Breach notification delays no excuse for poor security: NetIQ

Summary:Businesses should not be afraid of upcoming amendments to the Australian Privacy Act if they put in place the right security foundations, according to NetIQ's Ian Yip.

If your security foundations are sound, businesses should not be worried about potential mandatory data breach-notification legislation, according to NetIQ Identity, Security & Governance business manager Ian Yip.

Recent submissions in response to the discussion paper by the Attorney-General's Department for mandatory privacy/data breach-notification have stated that many organisations would prefer to see discussions slow down .

Parties such as the Law Council of Australia worry that the consequences of existing amendments to the Privacy Act, which are now set to come into effect in March next year, are yet to be fully seen, and that launching into the debate now could be premature.

But when speaking to ZDNet, Yip said that this is merely an excuse not to spend any money on security, given that businesses should already be prepared.

"No matter what the decision is on what the Privacy Commissioner decides to do, how the cloud market moves, what mobility means in two years, if the foundational security is there, then you're a lot more agile as a company or organisation to be able to react to whatever the trend happens to be at the time."

He said that businesses should not be given the benefit of being able to say it wasn't mandated, or that they were waiting for changes to happen.

He also said that there needs to be better language about any data breach-notification legislation. While the Privacy Act is principles based at the moment, Yip said that any new legislation specific to breach notification could benefit from a combination of principles and prescriptive language.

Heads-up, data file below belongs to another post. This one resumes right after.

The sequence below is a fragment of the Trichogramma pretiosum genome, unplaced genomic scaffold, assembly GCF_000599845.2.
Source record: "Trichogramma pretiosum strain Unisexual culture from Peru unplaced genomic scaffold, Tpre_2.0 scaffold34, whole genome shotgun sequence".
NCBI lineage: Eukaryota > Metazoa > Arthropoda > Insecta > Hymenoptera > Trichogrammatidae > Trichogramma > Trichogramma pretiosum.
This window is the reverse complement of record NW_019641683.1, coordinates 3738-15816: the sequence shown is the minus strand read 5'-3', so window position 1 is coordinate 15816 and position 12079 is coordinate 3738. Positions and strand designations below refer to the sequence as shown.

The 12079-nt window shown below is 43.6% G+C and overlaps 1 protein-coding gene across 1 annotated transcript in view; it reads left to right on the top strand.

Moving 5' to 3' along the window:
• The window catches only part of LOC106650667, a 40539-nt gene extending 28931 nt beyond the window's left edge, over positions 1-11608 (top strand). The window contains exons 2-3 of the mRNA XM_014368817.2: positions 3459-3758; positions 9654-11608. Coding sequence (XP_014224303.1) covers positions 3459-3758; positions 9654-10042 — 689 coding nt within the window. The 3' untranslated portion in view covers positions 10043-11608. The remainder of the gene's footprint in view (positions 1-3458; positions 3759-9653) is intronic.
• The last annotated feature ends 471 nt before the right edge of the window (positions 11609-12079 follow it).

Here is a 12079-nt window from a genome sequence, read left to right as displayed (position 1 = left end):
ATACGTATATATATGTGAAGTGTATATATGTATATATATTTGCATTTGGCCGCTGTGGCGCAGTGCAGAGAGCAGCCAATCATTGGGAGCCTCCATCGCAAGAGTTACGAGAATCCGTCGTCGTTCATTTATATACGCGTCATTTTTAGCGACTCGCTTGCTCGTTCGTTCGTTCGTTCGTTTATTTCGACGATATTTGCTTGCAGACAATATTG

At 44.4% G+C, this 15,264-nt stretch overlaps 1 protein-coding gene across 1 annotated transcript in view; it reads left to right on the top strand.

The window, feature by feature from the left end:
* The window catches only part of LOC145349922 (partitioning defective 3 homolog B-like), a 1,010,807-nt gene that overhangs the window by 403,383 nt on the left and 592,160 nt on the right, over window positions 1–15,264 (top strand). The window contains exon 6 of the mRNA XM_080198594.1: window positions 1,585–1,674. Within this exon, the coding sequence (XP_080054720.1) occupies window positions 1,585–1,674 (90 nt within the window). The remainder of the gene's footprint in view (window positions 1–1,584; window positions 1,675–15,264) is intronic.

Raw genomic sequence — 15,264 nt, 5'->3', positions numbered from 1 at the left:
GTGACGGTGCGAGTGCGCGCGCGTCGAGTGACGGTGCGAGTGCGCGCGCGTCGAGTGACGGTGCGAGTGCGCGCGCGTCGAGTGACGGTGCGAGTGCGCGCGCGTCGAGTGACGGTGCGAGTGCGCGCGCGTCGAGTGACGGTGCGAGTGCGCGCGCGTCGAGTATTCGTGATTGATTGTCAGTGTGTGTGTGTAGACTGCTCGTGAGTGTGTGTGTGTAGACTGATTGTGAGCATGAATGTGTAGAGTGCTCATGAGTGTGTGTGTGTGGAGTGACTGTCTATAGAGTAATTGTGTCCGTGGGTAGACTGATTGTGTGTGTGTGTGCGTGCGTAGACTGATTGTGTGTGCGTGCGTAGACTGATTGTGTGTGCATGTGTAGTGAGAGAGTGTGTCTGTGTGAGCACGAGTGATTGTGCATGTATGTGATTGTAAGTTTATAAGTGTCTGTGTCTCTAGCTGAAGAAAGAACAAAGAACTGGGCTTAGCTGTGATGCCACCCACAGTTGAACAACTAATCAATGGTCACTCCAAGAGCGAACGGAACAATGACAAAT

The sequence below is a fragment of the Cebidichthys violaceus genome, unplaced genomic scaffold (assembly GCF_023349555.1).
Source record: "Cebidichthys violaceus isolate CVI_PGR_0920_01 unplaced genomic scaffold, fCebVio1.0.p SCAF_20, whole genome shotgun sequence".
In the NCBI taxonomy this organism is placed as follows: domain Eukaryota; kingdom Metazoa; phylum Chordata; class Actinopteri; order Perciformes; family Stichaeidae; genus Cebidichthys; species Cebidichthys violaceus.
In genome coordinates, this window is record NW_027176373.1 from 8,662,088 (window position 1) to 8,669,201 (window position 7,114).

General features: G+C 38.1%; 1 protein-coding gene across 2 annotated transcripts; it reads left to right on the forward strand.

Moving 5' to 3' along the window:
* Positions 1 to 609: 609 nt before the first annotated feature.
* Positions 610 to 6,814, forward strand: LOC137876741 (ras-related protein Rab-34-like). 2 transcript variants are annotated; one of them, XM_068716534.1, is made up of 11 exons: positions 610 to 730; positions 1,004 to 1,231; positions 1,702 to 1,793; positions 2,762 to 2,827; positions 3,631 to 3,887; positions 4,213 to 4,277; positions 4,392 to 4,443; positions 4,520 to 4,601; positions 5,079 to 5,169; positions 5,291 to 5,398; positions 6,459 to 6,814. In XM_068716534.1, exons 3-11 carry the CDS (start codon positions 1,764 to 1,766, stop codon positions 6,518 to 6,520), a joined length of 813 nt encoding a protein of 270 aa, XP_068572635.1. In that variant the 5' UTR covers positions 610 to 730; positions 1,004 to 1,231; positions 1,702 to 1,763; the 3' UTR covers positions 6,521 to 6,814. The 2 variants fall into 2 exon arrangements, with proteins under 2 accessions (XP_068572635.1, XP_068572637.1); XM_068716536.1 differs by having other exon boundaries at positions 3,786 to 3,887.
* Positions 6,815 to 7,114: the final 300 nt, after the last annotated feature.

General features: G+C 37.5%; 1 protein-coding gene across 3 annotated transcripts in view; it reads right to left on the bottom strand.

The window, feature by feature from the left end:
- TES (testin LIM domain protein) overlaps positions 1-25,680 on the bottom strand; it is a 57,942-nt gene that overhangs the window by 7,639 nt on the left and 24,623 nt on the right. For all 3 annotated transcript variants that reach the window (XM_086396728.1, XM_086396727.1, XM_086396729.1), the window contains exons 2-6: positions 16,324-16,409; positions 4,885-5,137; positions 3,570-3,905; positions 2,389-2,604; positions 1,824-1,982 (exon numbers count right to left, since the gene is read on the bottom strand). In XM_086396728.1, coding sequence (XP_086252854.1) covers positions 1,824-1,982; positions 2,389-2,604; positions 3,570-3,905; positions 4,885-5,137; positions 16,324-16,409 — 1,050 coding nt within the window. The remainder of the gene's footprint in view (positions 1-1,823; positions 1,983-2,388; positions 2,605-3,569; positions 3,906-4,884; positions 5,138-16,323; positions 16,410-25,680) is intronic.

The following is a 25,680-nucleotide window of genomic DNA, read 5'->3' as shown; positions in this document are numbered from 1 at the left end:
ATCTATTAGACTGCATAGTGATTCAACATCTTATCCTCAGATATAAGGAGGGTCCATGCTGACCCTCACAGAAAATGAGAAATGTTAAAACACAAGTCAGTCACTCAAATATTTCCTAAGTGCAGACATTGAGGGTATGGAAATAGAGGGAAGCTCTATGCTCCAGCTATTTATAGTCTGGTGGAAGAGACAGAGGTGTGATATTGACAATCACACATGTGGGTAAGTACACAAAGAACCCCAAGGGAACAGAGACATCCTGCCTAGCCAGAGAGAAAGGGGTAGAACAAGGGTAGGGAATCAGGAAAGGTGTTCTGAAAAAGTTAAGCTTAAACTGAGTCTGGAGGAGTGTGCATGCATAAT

Yip suggested that a more prescriptive scheme would help define what actually constitutes a breach, and the necessary actions that should consequently be taken. However, he warned that principles-based values are needed to ensure that the new laws don't simply become yet another checklist.

He said the principles are necessary to ensure that organisations really know why they should care about their customers' privacy.

"If you delve down straight into 'here's a bunch of things I need to do', without knowing why you're doing it, that doesn't really work. It's finding the right balance."

He also said that who should be examined when it comes to a data breach would be different to who is traditionally covered under the Privacy Act.

For example, the Privacy Act does not apply to companies that have an annual turnover of AU$3 million or less. Yet, small startups could harvest thousands of records containing personally identifiable information as part of its operations, whether it has a successful revenue model or not.

"Just because your company isn't big enough does not exclude you from being under the same rules and regulations that everybody else would be under, just because you can't pay the fine."

Topics: Security

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A Sydney, Australia-based journalist, Michael Lee covers a gamut of news in the technology space including information security, state Government initiatives, and local startups.

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